Discover must-see sightseeing attractions in Dublin, and visit others that lie just a short drive away – just perfect for adventurous honeymoon couples.
Discover a lively city more than 1,000 years old, full of fascinating historical sights and now home to a vibrant entertaining city of fashionable shops, hip bars, old pubs, trendy cafés and gourmet restaurants.
Head down High Street to the Dublin of old, to find medieval cathedrals, old city walls and Dublin Castle, wherein lies the splendid Chester Beatty Museum, which is dedicated to a breathtaking array of illustrated religious manuscripts and ancient copies of the Bible and the Koran.
Check out the picturesque cobbled squares, quadrangles and gardens of Trinity College, the oldest university in Ireland, founded in 1592 by Queen Elizabeth 1, and home to the world-famous Book of Kells. For more recent history, head over to Kilmainham Gaol, where the leaders of the 1916 Easter Rising were executed and many more rebels against British rule were jailed.
Don’t miss Malahide Castle, a crenelated and stone castle built in the 12th century and still standing with furnishings from the 17th century; the National Museum, home to an extensive collection of early Bronze Age gold (2000-1500BC) and ornamental objects including the exquisite Tara Brooch, the Ardagh Chalice and Cross of Cong – both famous relics dating back to the Middle Ages.
For lovers of Irish literature, the Dublin Writers Museum offers a celebration of Dublin’s literary history with a collection of memorabilia from James Joyce, Brendan Behan, W.B. Yeats, Samuel Beckett and Bernard Shaw among others.
Exploring Dublin can be thirsty work, so get refreshed with a drop of dark stout at the Guinness Storehouse, one of the world’s largest breweries; pint in hand enjoy the smooth tasting brew from the rooftop Gravity Bar, with panoramic views over the city. Or head to any of Dublin’s friendly pubs – try the Temple Bar – to sample one of the most popular and distinctive drinks in the world.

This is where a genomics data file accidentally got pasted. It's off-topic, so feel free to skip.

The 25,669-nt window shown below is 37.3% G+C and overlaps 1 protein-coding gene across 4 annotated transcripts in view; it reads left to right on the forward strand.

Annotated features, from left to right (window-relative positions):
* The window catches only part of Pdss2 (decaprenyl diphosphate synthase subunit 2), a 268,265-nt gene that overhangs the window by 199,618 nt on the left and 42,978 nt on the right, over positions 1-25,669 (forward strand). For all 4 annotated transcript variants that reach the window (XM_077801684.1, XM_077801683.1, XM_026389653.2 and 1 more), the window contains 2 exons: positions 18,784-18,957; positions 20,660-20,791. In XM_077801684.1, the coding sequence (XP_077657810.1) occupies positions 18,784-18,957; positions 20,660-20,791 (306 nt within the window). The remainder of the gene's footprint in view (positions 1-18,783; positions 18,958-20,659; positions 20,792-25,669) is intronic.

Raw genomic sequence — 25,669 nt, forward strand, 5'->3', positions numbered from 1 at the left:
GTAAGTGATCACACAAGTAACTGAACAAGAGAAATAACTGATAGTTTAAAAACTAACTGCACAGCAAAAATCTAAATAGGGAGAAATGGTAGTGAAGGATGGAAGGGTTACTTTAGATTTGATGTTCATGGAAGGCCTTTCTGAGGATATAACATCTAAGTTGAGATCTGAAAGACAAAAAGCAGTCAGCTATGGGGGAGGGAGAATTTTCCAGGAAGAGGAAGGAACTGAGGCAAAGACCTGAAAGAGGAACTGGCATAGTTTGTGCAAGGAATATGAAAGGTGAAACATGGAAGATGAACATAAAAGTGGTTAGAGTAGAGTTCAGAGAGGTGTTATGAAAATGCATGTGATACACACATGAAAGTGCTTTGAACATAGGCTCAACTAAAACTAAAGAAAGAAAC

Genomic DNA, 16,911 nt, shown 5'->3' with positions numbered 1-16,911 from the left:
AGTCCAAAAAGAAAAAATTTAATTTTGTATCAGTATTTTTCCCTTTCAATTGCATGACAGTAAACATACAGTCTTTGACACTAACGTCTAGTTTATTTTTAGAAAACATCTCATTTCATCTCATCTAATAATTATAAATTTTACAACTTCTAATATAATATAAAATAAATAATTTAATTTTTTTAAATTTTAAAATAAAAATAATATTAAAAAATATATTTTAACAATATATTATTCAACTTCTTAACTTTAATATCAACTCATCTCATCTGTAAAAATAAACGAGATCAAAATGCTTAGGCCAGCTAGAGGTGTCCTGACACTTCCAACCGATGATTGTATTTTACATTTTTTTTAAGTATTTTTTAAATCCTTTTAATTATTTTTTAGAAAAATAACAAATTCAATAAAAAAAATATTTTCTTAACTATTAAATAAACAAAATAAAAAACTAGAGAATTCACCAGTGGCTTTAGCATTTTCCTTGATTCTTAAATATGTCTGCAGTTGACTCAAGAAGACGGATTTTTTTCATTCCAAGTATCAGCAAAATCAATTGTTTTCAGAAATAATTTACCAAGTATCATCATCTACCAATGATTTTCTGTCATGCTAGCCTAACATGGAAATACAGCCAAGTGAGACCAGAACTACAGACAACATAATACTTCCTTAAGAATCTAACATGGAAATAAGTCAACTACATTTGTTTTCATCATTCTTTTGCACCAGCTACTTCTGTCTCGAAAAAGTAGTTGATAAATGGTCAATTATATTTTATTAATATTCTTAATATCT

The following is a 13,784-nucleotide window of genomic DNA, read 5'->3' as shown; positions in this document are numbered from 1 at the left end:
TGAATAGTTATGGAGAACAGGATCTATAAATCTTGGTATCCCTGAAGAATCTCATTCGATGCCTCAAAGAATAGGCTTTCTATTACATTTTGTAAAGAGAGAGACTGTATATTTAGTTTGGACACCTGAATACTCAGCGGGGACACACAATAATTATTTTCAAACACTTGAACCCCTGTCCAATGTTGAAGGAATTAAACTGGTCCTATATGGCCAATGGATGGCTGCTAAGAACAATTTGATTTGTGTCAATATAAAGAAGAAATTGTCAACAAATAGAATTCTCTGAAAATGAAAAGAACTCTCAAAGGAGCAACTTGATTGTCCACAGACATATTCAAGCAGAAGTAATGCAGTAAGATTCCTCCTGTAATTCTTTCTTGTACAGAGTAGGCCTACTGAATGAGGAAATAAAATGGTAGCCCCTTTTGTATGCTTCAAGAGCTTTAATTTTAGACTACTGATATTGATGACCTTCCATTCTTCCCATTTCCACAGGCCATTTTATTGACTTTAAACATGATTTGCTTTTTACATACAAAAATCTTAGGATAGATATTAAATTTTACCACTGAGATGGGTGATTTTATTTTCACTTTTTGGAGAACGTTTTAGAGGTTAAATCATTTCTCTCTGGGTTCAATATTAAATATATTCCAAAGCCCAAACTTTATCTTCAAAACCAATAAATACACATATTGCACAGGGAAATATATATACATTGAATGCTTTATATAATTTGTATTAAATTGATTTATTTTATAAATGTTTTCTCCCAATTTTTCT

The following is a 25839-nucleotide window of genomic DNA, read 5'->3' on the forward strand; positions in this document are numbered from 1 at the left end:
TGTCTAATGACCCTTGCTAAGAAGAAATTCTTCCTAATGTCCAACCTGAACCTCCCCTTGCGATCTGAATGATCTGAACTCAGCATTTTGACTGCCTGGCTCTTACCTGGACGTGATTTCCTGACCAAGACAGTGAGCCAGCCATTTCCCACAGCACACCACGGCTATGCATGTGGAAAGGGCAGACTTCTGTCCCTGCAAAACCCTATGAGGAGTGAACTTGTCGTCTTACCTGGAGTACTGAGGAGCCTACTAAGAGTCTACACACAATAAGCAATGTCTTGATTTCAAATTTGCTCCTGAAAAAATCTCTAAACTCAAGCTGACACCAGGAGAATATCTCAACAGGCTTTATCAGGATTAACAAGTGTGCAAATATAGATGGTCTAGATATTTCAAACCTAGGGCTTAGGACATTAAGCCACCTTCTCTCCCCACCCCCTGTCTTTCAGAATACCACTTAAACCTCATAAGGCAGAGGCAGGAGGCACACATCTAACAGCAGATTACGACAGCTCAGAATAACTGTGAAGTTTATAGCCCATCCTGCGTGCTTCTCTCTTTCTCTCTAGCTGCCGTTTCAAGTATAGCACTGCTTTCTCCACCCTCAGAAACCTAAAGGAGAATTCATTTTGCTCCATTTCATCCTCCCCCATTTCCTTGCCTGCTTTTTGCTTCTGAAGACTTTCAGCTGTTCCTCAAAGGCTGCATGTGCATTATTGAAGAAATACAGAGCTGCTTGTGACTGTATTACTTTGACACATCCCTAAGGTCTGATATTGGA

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Must-see attractions close to Dublin, include:
The Wicklow Mountains
Hike through purple heather and yellow gorse in this wild and at times desolate upland region close to the Irish capital. The Wicklow Way, the Republic of Ireland’s oldest designated long-distance walk, offers a six-day route that bisects the mountains from north to south, cutting through the 20,000ha of the Wicklow Mountains National Park.
From Dublin’s suburbs through picturesque valleys and mountain heathland passing Lough Tay and Lough Dan, the 130km-long route skirts Lugnaquillia (924m), Wicklow’s highest peak, and the pretty Vale of Avoca, which was immortalised in the writings of 19th century poet Thomas Moore.
Brú na Bóinne (Palace of the Boyne)
Discover Europe's largest and most important concentration of prehistoric megalithic art – a massive complex of Neolithic chamber tombs and standing stones arranged over three sites – at Newgrange, Knowth and Dowth.
The UNESCO World Heritage Site is located on the north bank of the River Boyne, 50km north of Dublin.
Explore Newgrange, Ireland's best-known megalithic tomb, built around 5000 years ago – pre-dating Stonehenge by about 1000 years and the Pyramids by around 500 years. Stroll around the 12m-high and 78m-diameter tomb mound, which houses an arrow-straight 18m-long passage leading to a cruciform (cross-shaped) burial chamber.
Once a year, for five days in December during the winter solstice, the rising sun creates a shaft of sunlight along the passage illuminating the chamber floor. You can register for a lottery to be in the tomb for this extraordinary event; at other times you can watch a re-enactment using electric lights.
Here, in July 1690 at the Battle of the Boyne, King William III defeated the exiled King James II for the crown of England, so ensuring a continuation of Protestant supremacy in Ireland. It is one of Ireland’s best-known battles and is a key component of Ulster Protestant folklore to this day.
Hike up to the Hill of Tara, once the traditional seat of Ireland's high kings in the 4th to 5th centuries, and examine the Stone of Destiny, which stands upon an ancient earthwork enclosure where, according to legend, the ancient kings of Ireland were once crowned. Although only 90m high, the Hill of Tara offers panoramic views of the surrounding countryside.
Don’t miss exploring the ruins of the nearby 12th century Trim Castle: set on the shores of the River Boyne, it was once the largest Norman castle in Europe and Ireland's largest castle.